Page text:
Researchers believe that there are substantial links between the Xanthe and Abcbot malware families, implying that the same threat actor is involved. The majority of these would be difficult and inefficient to recreate identically, including string reuse, mentions of shared infrastructure, stylistic choices, and functionality that can be seen in both instances. If the same threat actor is behind both campaigns, it signals a shift away from cryptocurrency mining on compromised devices and toward botnet-related operations like DDoS attacks.

Avira Antivirus Introduces Crypto Mining To Its 500M Customers

 

You might be surprised to know that Norton 360 antivirus came up with a program that allows customers like you to make money mining virtual currency. However, Avira antivirus, having a user base of 500 million users globally, is popular for offering free products. Avira was recently bought by the same company that owns Norton 360, and customers can now access a service called "Avira Crypto." Avira Operations GmbH & Co. KG, founded in 2006, is a German MNC software company, popular for its Avira Free Security (Avira Antivirus).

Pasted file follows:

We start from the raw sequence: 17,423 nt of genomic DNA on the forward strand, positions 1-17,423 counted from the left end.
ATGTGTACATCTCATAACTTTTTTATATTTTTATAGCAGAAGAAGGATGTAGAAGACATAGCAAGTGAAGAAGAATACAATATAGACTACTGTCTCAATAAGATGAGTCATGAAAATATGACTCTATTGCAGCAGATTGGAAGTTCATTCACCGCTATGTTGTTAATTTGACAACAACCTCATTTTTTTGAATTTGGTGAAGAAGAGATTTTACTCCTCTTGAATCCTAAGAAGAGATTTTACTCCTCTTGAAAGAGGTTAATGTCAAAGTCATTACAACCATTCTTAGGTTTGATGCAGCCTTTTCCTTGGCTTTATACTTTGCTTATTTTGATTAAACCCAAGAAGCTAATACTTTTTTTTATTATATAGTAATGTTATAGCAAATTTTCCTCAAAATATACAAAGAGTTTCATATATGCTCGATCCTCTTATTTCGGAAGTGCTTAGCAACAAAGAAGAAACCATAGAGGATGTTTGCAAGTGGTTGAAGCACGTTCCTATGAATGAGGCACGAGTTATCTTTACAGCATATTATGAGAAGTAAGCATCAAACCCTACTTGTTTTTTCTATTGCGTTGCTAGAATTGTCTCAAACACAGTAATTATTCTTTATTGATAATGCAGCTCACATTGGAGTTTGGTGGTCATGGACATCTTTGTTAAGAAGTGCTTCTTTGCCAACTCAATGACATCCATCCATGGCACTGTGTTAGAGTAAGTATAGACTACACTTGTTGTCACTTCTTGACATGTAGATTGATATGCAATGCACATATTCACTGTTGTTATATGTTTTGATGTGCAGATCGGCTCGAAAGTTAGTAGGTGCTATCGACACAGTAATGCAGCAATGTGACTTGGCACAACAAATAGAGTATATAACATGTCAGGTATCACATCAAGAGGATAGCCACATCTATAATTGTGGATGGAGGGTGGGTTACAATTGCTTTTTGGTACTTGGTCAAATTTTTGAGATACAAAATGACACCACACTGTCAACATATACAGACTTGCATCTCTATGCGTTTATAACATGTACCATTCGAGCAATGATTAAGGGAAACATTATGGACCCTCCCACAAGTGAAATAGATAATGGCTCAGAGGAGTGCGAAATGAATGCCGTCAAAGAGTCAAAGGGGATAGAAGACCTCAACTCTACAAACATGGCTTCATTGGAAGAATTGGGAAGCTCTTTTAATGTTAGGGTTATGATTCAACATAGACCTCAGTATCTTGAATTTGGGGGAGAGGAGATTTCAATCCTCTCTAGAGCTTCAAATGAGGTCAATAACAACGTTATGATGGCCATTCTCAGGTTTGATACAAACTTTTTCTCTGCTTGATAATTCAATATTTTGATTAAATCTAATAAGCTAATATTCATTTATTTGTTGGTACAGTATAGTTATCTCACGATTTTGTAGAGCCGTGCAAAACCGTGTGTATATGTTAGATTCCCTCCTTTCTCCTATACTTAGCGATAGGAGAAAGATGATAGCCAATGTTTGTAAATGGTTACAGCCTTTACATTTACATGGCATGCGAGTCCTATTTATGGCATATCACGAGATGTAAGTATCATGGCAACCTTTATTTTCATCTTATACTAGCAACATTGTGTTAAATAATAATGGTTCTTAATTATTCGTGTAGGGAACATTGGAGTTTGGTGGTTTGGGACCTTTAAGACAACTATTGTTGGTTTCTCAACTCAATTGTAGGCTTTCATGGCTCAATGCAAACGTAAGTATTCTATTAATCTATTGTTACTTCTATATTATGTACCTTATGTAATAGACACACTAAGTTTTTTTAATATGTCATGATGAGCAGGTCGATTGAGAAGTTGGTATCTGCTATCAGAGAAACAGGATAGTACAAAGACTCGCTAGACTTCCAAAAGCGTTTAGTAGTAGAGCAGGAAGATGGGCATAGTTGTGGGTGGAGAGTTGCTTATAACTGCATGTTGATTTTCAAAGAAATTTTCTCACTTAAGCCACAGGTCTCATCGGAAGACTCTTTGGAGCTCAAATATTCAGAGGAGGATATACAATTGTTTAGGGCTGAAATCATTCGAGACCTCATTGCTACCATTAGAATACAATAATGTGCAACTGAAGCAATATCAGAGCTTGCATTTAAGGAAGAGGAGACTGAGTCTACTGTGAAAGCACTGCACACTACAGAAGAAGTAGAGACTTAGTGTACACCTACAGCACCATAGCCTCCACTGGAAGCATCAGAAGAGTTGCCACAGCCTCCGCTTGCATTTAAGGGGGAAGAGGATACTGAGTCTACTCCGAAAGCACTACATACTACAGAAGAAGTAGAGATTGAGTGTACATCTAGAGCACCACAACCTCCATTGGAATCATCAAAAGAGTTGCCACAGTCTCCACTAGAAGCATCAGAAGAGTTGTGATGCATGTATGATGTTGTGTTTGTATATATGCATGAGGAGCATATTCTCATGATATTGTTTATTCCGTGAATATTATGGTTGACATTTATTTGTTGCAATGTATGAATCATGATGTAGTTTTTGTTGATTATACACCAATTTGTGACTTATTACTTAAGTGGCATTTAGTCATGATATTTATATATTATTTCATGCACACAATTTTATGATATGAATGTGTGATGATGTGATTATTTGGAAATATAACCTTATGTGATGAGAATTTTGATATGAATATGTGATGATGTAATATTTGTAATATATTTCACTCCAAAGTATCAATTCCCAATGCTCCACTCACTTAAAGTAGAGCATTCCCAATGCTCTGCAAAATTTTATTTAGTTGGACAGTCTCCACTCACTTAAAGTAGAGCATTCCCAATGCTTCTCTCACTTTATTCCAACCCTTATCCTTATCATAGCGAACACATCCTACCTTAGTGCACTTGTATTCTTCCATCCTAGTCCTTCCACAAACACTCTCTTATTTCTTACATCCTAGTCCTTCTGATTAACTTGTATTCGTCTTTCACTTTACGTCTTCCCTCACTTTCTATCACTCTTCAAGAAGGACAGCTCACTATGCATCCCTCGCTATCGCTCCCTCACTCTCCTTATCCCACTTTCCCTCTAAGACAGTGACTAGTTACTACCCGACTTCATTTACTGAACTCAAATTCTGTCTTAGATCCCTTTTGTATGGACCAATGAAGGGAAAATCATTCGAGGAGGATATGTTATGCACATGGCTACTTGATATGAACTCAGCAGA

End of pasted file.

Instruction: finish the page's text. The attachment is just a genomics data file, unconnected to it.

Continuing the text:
Last year, Avira was bought by Tempe, Arizona-based NortonLife Inc, the company which now owns Norton 360. In 2017, Lifelock was acquired by Symantec Corp., which was later renamed to NortonLifeLock 2019. LifeLock is now included in the Norton 360 service; Avira offers you a similar feature Breach Monitor. Similar to Norton 360, Avira will come with an installed crypto miner but you have to select the service that allows it.